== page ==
AVA231: It's hard to get Bach’s In dulci jubilo, BWV 608 from Orgelbuchlein up to speed with 3 sharps and some significant contrary motion
Vidas: Hi guys, this is Vidas.
Ausra: And Ausra.
V: Let’s start Episode 231 of #AskVidasAndAusra Podcast. This question was sent by Robert. He writes:
Hi Vidas, ... It's hard to get Bach’s In dulci jubilo, BWV 608 from Orgelbuchlein up to speed .... 3 sharps and some significant contrary motion.
Pedal no issue but the left, right hand ... some serious reading there. 😊
Also wondering what concert tempo should be on the beat,.... the half notes.
....... Maybe it helps to figure out the chords progressions in this key.
Anyway I would classify this piece ' intermediate to advanced level ..... for me anyway!
By the way it really helps as in one of your last videos .... when you play it 1/2 tempo and have the camera covering from the top .... sort of a bird's eye view.
As well you can sort of see the pedal motion too.
...... Keep up the great work to both of you.
Greeting and blessings from Vancouver/Canada!
V: So, Robert is our frequent reader of our blog and he writes these questions frequently, right Ausra?
V: Do you remember this video, when I play in a slow motion and then, people from our team can transcribe the fingering.
A: True. Yes, I remember it.
V: It’s helpful not only for them to see in a slow motion, but also for other people. So, they are now publicly available, and as Robert says, it helps to see my fingering choices, but also how I articulate. Sometimes even the feet motion are visible.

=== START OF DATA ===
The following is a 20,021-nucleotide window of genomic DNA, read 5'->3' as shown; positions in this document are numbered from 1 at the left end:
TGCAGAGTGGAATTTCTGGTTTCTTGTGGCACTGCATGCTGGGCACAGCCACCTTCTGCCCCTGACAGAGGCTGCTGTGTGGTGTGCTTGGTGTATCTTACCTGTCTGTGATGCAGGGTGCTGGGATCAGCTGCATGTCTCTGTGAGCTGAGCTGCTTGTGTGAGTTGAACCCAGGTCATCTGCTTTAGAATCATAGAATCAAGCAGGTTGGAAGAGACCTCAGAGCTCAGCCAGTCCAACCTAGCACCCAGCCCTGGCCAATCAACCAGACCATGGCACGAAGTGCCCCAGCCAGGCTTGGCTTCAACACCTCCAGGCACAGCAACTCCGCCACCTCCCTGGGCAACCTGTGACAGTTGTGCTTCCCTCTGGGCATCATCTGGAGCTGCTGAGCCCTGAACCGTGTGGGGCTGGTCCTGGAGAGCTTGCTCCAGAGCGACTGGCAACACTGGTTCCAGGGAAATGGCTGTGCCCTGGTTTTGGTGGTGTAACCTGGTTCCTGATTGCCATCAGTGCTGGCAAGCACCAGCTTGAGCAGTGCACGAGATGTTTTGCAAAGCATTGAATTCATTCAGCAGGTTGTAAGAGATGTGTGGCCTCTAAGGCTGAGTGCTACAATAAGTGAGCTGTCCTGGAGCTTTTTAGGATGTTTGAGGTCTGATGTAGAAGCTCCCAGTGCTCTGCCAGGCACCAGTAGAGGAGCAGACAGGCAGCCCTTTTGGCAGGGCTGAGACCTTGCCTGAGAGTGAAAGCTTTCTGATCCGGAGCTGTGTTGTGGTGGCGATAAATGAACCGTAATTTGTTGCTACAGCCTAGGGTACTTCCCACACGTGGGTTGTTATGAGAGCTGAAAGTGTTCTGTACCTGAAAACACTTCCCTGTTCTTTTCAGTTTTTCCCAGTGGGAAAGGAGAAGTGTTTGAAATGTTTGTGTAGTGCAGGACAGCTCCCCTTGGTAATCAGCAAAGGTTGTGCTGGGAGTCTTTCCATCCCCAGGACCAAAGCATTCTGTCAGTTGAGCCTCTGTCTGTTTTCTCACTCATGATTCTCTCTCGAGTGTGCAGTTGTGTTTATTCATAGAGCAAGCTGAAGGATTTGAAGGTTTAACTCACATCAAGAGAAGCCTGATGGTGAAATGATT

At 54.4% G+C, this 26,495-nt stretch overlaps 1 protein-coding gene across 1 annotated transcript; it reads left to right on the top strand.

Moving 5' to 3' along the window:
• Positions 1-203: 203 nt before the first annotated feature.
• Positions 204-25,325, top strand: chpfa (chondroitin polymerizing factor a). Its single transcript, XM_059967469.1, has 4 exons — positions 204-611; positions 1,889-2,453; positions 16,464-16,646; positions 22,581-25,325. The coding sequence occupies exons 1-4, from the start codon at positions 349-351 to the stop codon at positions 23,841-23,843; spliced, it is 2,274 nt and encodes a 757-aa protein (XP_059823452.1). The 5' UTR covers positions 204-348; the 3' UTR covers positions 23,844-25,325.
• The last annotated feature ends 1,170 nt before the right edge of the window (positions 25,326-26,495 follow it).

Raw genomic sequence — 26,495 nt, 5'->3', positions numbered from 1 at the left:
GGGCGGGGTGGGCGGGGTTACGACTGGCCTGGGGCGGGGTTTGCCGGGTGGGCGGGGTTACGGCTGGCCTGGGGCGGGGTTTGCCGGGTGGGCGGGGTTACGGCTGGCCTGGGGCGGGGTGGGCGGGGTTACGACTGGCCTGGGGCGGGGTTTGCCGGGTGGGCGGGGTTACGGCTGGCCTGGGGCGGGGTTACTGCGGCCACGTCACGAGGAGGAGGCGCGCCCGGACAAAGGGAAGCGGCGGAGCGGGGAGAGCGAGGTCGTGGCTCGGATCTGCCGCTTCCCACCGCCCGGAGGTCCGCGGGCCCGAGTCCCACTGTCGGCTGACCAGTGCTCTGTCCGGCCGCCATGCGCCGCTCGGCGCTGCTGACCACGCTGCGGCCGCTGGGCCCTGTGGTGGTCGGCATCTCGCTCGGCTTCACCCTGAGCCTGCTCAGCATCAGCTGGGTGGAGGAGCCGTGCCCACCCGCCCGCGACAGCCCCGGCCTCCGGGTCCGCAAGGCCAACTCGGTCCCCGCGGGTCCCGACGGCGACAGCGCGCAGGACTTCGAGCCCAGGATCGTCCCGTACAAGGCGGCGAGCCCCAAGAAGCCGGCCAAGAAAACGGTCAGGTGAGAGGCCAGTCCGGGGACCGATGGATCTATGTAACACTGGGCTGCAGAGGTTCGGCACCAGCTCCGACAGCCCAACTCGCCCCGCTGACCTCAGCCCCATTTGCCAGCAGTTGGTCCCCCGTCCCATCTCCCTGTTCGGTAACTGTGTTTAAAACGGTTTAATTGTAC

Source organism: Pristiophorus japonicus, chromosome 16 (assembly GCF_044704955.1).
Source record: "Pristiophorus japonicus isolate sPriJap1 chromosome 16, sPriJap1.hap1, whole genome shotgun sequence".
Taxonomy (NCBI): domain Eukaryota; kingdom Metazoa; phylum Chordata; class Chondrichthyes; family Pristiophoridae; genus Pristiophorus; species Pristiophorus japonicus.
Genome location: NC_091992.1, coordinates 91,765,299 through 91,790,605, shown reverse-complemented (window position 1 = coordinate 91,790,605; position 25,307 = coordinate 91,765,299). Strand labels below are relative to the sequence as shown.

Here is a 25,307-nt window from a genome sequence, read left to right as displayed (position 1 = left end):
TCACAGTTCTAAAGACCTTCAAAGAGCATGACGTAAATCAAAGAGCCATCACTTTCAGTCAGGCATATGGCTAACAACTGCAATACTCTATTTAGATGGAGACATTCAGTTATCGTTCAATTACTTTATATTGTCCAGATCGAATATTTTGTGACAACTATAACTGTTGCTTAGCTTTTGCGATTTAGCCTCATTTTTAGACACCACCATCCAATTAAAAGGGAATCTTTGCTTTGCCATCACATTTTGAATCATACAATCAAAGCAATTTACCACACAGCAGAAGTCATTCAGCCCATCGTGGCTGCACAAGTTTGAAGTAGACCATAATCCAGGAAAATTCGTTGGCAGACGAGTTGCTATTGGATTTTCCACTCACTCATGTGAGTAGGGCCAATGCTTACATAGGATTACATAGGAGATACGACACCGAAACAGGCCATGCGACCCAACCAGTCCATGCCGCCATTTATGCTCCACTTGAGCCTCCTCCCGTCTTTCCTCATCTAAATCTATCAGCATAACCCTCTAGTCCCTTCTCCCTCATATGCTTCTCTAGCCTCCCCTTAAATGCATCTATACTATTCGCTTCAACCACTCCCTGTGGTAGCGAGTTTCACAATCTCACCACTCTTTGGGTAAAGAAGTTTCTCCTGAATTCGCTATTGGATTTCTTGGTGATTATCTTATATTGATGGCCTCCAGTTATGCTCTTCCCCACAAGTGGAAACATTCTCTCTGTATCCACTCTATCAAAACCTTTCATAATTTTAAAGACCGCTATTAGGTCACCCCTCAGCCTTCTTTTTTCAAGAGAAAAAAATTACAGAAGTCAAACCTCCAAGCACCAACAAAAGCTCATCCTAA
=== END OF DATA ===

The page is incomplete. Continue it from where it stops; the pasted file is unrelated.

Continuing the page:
A: True. I think it’s very helpful, especially for beginners to observe more advanced organists playing this, to see how the organist’s body is moving. I think even that can help a lot.
V: Yeah. Remember you played Variations In D Major by Mendelssohn.
A: Yes, I remember that, yes.
V: Before the concert at Saint John’s Church.
A: Well, I do not recall that particular moment, but….
V: And I had you play this piece in a rather slow tempo. Not half speed, but slower than usual. And I held the camera above your head, sort of, so that also your hands would be visible. Did you like this, at the time?
A: Well, I actually don’t remember it now.
V: You don’t?
A: Are you sure you told me that you were…
V: No, I didn’t.
A: So that’s why I cannot remember it.
V: And when the time came to turn the page, I held the camera with one hand, and with another I turned the page, and sort of was in your way of playing. But you didn’t know that I was recording. So, you were not particularly happy about that.